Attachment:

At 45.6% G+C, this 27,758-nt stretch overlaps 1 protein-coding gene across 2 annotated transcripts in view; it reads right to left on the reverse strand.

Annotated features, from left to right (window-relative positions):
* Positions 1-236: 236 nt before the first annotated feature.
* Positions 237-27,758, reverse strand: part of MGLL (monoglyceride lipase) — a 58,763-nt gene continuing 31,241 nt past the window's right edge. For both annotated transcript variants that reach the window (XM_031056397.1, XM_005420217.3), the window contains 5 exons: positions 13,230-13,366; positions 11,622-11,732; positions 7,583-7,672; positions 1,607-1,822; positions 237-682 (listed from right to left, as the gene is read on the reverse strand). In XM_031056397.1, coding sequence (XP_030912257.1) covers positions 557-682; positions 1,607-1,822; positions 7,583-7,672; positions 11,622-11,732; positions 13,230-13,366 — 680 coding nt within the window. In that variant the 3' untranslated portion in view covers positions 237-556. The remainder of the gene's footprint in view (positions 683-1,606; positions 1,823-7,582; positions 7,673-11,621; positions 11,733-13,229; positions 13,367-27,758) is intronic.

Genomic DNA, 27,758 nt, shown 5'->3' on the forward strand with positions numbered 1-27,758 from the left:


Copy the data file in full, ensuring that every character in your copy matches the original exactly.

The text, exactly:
At 45.6% G+C, this 27,758-nt stretch overlaps 1 protein-coding gene across 2 annotated transcripts in view; it reads right to left on the reverse strand.

Annotated features, from left to right (window-relative positions):
* Positions 1-236: 236 nt before the first annotated feature.
* Positions 237-27,758, reverse strand: part of MGLL (monoglyceride lipase) — a 58,763-nt gene continuing 31,241 nt past the window's right edge. For both annotated transcript variants that reach the window (XM_031056397.1, XM_005420217.3), the window contains 5 exons: positions 13,230-13,366; positions 11,622-11,732; positions 7,583-7,672; positions 1,607-1,822; positions 237-682 (listed from right to left, as the gene is read on the reverse strand). In XM_031056397.1, coding sequence (XP_030912257.1) covers positions 557-682; positions 1,607-1,822; positions 7,583-7,672; positions 11,622-11,732; positions 13,230-13,366 — 680 coding nt within the window. In that variant the 3' untranslated portion in view covers positions 237-556. The remainder of the gene's footprint in view (positions 683-1,606; positions 1,823-7,582; positions 7,673-11,621; positions 11,733-13,229; positions 13,367-27,758) is intronic.

Genomic DNA, 27,758 nt, shown 5'->3' on the forward strand with positions numbered 1-27,758 from the left: